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People 2 minutes 25 October 2019

Winemaker Spotlight: Xavier Berdin from Champagne Palmer & Co.

Along with this fascination, Berdin’s upbringing in a family of winemakers inspired him to pursue an oenology degree.

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For the past 70 years, Champagne Palmer & Co. has produced classic cuvées at the heart of Reims, but what’s lesser known is that for the past 40 years, the brand has been experimenting with an atypical technique for the Champagne world—Solera, or fractional blending.

“It allows us to reach harmony in our wines,” says Xavier Berdin, cellar master at Champagne Palmer & Co.

Originating from the Andalucia region in Spain, Solera was mainly used in the production of sherry to increase complexity by blending younger wines with aged vintages in cask. In the mid-19th century winemakers and brewers began adopting the process, yet, even as Solera gained popularity, only a handful of maisons across Reims embraced the method—Champagne Palmer & Co. being one of them.

“The goal is to obtain, year after year, an extraordinary library expressing a unique register of aromas and flavors,” says Berdin on the brand’s decision to work with three different Soleras. They include the red wine Solera used in Champagne Palmer & Co.’s Rosé Reserve cuvée, the Chardonnay Solera used in the reserve wines of Palmer Brut Reserve and the Pinot Noir Solera used in the blend of Palmer Blanc de Noirs.

“When we blend the different varieties, crus and reserve wines—we do so until we reach the perfect balance,” says Berdin. “First in oak casks (eight to 10 months in 15-year-old oak barrels from Burgundy), and second in stainless steel vats when we add the new vintage (about 20 percent) to the perpetual reserve.”

Though he was born and brought up within the wine industry—Berdin recounts his first memory with wine sitting on his grandfather’s lap during Christmas dinner who dipped his finger into a wine glass to try it—Berdin had yet to experiment with Solera until he arrived at Champagne Palmer & Co. in 2003. The unique opportunity permits Berdin to focus on his favorite part of the winemaking process—blending—in a completely innovative way.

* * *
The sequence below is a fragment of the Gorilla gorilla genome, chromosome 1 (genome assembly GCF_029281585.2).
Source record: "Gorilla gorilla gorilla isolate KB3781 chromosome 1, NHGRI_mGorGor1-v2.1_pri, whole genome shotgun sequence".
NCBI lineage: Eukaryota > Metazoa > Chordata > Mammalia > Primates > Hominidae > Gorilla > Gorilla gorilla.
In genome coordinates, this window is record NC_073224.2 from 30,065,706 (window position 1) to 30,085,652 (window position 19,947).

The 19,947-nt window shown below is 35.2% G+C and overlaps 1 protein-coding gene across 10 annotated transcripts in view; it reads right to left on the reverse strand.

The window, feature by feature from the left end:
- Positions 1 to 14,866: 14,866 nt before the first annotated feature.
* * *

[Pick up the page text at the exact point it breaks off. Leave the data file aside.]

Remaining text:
“The principle is simple but requires great rigor during the vinification process. The challenge is to maintain the balance in the Solera,” says Berdin, prepared for the challenge. In regards to Champagne Palmer & Co.’s rosé cuvée, Berdin explains how the Pinot Noir Solera establishes its “delicately spicy notes.” He continues, “The blend is eternally self-perpetuating, with the older wines educating the young ones and the young wines nourishing the old. We could not achieve this without the Solera.”

As part of achieving these distinct notes, Berdin and his team of four oenologists organize a blind tasting every year in anticipation of refreshing the reserves with the latest vintages. This ensures the correct percentage of young wines are added each year, since every harvest varies.

This variation is one of the reasons why Berdin was first attracted to Champagne, “I have always been fascinated by this complex alchemy, specific to the Champagne region, consisting of matching vins clairs from different terroirs, varieties and years, each with its own unique expression.”

Along with this fascination, Berdin’s upbringing in a family of winemakers inspired him to pursue an oenology degree. “When I lost my father, who died too early, I was convinced that the world of winegrowing was the only enduring homage I could offer to perpetuate his memory,” says Berdin, who upon receiving his degree from Reims University went onto takeover his family estate in Chavot, while also securing his first cellar master position at the Martel Group, where he, “had free reign to create all of Maison Mansard-Baillet’s wines.”

While he continued operating the Chavot estate on the weekends, Berdin describes “an improbable chance encounter” with then cellar master of Champagne Palmer & Co. Jean-Claude Colson at the age of 28 years old. “I did not fully appreciate the quality of my interlocutor, I just recounted my origins, my devotion to my profession, my love of the region and love of traditional cooking,” says Berdin who has previously noted that if he wasn’t in winemaking he would be a chef. “At the end of the conversation, I finally realized that Mr. Colson was in charge of Champagne Palmer & Co. and a notorious epicurean…a few days later I was called up to join the team.”

To date, Berdin has yet to look back, saying that at Champagne Palmer & Co. he discovered his guiltiest pleasure, Champagne Palmer Blanc de Blancs with scallop carpaccio, an innovative winemaking style with Solera, and most importantly, his “raison d’être” [higher purpose].

Photos courtesy of Champagne Palmer & Co.

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